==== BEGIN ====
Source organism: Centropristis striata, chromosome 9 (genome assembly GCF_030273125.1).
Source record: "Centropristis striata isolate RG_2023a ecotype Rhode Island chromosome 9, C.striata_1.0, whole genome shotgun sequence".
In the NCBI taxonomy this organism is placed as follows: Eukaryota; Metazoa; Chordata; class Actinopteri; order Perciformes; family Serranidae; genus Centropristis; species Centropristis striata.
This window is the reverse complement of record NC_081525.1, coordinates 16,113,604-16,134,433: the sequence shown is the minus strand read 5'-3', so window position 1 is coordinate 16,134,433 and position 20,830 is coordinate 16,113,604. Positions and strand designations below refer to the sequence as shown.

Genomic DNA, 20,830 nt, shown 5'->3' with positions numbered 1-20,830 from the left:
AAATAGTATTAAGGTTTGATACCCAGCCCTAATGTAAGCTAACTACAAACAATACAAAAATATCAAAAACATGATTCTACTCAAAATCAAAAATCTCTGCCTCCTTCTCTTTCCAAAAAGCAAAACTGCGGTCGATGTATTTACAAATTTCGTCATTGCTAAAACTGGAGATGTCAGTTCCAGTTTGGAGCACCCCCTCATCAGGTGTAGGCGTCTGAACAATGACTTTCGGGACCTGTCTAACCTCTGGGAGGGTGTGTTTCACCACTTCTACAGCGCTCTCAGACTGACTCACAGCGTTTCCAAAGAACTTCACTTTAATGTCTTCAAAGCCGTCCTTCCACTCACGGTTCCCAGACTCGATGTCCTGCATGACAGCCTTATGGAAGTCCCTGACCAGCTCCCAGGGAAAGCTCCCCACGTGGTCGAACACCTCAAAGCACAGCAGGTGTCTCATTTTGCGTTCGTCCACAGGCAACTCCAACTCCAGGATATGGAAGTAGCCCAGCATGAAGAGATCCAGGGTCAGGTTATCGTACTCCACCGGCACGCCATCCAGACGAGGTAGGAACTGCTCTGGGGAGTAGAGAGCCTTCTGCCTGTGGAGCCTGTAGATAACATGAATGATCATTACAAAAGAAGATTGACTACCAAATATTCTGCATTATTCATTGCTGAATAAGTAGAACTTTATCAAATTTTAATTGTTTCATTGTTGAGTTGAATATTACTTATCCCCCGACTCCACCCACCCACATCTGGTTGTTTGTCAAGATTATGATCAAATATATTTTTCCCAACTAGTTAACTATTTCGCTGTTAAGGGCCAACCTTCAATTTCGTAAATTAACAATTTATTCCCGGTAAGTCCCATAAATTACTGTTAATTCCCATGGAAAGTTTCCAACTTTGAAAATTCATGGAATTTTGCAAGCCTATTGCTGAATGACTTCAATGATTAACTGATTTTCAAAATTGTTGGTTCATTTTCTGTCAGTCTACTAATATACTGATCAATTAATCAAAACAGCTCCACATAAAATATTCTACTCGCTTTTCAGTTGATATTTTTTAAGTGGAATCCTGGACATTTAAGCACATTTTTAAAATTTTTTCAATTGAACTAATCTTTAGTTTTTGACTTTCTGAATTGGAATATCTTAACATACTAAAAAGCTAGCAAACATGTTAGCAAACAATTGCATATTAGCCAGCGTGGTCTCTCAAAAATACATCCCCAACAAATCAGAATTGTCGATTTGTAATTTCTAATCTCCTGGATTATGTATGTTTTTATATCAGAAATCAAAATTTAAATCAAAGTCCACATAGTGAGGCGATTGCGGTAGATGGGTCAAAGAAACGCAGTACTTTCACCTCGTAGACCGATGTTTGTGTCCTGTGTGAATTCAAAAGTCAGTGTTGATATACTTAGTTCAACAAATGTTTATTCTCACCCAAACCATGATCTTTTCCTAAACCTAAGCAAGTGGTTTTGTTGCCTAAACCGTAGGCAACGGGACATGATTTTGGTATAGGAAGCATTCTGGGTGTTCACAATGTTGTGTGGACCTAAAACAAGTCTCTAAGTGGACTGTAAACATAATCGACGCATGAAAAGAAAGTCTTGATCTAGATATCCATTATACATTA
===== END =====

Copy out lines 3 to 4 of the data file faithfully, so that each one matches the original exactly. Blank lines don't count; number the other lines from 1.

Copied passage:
In the NCBI taxonomy this organism is placed as follows: Eukaryota; Metazoa; Chordata; class Actinopteri; order Perciformes; family Serranidae; genus Centropristis; species Centropristis striata.
This window is the reverse complement of record NC_081525.1, coordinates 16,113,604-16,134,433: the sequence shown is the minus strand read 5'-3', so window position 1 is coordinate 16,134,433 and position 20,830 is coordinate 16,113,604. Positions and strand designations below refer to the sequence as shown.